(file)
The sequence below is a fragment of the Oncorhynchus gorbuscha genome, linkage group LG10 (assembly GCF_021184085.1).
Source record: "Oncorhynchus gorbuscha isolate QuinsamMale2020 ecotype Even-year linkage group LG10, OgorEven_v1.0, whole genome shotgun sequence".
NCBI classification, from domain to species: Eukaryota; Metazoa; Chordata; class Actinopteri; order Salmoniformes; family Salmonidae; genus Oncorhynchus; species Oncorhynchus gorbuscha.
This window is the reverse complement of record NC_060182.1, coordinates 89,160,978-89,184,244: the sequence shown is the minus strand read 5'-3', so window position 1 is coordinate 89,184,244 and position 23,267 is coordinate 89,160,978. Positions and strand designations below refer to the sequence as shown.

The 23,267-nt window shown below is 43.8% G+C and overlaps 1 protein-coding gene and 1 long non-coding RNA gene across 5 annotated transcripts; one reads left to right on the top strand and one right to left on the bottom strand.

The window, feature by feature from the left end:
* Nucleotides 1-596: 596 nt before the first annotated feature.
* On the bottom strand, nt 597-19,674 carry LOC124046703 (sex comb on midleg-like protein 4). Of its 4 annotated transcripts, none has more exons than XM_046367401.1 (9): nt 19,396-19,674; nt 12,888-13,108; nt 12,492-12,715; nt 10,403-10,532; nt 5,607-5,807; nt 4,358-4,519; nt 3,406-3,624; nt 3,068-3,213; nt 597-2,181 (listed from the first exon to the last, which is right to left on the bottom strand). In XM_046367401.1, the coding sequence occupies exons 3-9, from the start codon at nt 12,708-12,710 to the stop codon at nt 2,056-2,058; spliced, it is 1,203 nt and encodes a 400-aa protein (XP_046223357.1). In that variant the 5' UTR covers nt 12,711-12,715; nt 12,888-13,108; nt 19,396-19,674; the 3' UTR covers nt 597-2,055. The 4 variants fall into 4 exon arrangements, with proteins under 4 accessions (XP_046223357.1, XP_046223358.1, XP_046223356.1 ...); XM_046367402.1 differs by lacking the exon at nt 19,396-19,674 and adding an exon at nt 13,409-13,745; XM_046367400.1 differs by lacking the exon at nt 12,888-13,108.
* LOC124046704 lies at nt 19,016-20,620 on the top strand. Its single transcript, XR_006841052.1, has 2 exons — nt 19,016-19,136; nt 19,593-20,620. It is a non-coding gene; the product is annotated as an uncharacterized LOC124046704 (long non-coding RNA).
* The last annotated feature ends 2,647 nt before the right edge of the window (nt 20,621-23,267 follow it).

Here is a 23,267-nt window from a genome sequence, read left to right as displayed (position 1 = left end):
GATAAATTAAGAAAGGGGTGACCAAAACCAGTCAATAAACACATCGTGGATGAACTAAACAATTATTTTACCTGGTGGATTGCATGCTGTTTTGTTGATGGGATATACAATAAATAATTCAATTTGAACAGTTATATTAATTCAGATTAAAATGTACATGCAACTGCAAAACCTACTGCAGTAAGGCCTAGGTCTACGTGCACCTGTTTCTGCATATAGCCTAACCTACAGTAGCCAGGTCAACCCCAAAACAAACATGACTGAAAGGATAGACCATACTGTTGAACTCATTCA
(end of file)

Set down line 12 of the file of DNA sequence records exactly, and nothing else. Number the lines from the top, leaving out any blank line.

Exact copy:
GATAAATTAAGAAAGGGGTGACCAAAACCAGTCAATAAACACATCGTGGATGAACTAAACAATTATTTTACCTGGTGGATTGCATGCTGTTTTGTTGATGGGATATACAATAAATAATTCAATTTGAACAGTTATATTAATTCAGATTAAAATGTACATGCAACTGCAAAACCTACTGCAGTAAGGCCTAGGTCTACGTGCACCTGTTTCTGCATATAGCCTAACCTACAGTAGCCAGGTCAACCCCAAAACAAACATGACTGAAAGGATAGACCATACTGTTGAACTCATTCA